A spokeswoman for Mr Sutton denied the letter was a backdown, and said the Government still thought it was inappropriate for someone to stand for Parliament or be an MP while heading a non-partisan WTO post.
The Government realised, however, that Doha was at a delicate stage and it would be difficult to replace Mr Groser.
National leader Don Brash welcomed the letter to the WTO. "We are talking about agricultural trade talks which could be worth billions to New Zealand. You can't throw that away in a fit of pique."
Man, isn't she ready to drown him in a teaspoon!
The National Party's rules allow a maximum of five people to stand for the Party on the party list, without standing in an electorate. All other candidates must be on the list and standing in an electorate. Tim is one of the list candidates, and the Board and I agree that he has the potential to make an enormous contribution to New Zealand through being part of a National-led Government.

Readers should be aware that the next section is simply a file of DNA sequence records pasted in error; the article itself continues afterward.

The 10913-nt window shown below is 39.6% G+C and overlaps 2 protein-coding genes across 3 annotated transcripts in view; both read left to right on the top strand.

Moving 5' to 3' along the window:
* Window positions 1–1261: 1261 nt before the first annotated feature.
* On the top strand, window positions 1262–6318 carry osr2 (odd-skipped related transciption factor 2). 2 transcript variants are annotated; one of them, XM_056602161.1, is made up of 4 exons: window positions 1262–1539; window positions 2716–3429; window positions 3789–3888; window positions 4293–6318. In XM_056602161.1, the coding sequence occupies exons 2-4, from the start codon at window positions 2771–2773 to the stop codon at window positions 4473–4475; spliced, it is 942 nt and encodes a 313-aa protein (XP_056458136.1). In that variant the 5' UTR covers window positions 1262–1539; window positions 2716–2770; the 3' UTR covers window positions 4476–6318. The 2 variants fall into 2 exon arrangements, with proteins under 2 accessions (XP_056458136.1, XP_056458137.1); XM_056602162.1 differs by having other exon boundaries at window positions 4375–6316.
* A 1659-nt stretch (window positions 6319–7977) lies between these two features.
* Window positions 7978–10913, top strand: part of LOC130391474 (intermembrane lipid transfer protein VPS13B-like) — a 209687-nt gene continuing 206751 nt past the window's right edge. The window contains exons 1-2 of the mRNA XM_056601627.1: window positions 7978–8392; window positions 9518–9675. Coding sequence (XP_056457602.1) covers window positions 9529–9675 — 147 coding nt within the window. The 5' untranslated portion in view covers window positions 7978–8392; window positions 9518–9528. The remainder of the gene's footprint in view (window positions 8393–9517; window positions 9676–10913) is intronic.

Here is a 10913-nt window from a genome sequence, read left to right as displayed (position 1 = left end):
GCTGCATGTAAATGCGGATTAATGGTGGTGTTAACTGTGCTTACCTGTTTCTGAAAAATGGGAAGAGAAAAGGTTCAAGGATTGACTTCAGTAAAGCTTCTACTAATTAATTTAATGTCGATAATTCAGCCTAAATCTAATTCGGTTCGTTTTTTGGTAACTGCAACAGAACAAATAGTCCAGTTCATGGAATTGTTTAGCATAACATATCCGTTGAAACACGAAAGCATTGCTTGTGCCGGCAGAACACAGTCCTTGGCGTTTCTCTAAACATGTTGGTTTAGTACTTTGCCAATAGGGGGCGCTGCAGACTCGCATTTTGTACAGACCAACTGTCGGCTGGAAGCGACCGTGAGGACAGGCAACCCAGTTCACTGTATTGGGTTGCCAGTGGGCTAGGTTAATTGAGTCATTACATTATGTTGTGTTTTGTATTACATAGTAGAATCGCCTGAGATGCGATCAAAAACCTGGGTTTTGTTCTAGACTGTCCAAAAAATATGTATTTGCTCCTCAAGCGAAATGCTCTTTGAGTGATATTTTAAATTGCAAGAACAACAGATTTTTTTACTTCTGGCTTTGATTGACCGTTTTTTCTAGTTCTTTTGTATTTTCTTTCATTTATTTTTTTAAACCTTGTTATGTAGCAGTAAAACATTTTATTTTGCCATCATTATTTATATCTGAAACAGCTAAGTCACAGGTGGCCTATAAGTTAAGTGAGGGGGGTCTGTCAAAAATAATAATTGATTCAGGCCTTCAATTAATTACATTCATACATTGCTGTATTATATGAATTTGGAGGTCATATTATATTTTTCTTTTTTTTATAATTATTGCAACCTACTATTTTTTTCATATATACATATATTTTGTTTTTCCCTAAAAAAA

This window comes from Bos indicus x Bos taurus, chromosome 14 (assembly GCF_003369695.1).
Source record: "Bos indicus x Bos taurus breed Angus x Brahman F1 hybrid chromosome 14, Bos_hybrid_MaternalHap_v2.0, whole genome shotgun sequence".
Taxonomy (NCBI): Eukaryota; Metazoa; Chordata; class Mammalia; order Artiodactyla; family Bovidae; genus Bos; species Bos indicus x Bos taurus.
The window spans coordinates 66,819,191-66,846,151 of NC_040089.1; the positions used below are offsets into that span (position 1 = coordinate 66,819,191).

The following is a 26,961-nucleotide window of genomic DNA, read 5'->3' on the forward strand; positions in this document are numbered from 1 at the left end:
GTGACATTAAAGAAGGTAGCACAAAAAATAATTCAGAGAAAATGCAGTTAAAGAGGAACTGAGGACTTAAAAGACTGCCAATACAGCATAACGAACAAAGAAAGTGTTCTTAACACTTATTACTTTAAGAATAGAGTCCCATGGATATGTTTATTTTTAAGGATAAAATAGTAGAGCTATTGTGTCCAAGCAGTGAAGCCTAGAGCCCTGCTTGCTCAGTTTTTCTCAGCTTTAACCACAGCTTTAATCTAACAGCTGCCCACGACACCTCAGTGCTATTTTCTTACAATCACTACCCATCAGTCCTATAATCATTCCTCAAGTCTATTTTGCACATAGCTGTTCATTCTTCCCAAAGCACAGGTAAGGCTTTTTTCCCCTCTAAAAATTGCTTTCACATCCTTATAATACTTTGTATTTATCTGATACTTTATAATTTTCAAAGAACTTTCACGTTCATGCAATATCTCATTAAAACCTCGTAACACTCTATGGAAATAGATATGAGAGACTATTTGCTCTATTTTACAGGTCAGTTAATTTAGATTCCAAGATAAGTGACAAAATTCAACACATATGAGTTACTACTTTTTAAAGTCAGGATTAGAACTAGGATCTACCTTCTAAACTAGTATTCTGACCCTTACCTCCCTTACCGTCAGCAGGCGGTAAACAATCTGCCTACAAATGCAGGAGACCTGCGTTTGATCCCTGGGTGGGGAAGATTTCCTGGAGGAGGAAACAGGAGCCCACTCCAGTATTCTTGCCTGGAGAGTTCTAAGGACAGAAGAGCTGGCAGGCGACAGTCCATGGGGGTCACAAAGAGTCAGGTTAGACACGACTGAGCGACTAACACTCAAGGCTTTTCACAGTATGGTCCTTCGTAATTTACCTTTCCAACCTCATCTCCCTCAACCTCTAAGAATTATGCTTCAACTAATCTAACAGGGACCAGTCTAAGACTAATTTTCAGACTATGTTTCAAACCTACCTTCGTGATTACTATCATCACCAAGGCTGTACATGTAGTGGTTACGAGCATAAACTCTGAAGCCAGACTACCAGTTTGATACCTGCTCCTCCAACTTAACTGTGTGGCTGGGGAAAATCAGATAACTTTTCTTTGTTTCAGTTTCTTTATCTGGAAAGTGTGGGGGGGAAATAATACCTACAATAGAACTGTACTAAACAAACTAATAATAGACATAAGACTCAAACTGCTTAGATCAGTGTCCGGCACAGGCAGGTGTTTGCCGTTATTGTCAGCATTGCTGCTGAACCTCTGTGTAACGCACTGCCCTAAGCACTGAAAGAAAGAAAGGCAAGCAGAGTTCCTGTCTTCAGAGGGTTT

He has stood down from his position as New Zealand ambassador to the World Trade Organisation (WTO), but hopes to continue in his role as chairman of the agriculture committee of the WTO. I certainly support his doing that because of the enormous contribution he can still make in that capacity, not only to New Zealand but to world trade and prosperity more generally. I have made it clear that if, as expected, he wins a seat in Parliament, I am willing to give him leave of absence until his role as chairman of the agriculture committee comes to an end, probably in December this year. And I have agreed that because there is a widespread view among many of the members of that committee that the skills and experience which Tim brings to the committee would be very difficult, if not impossible, to replace.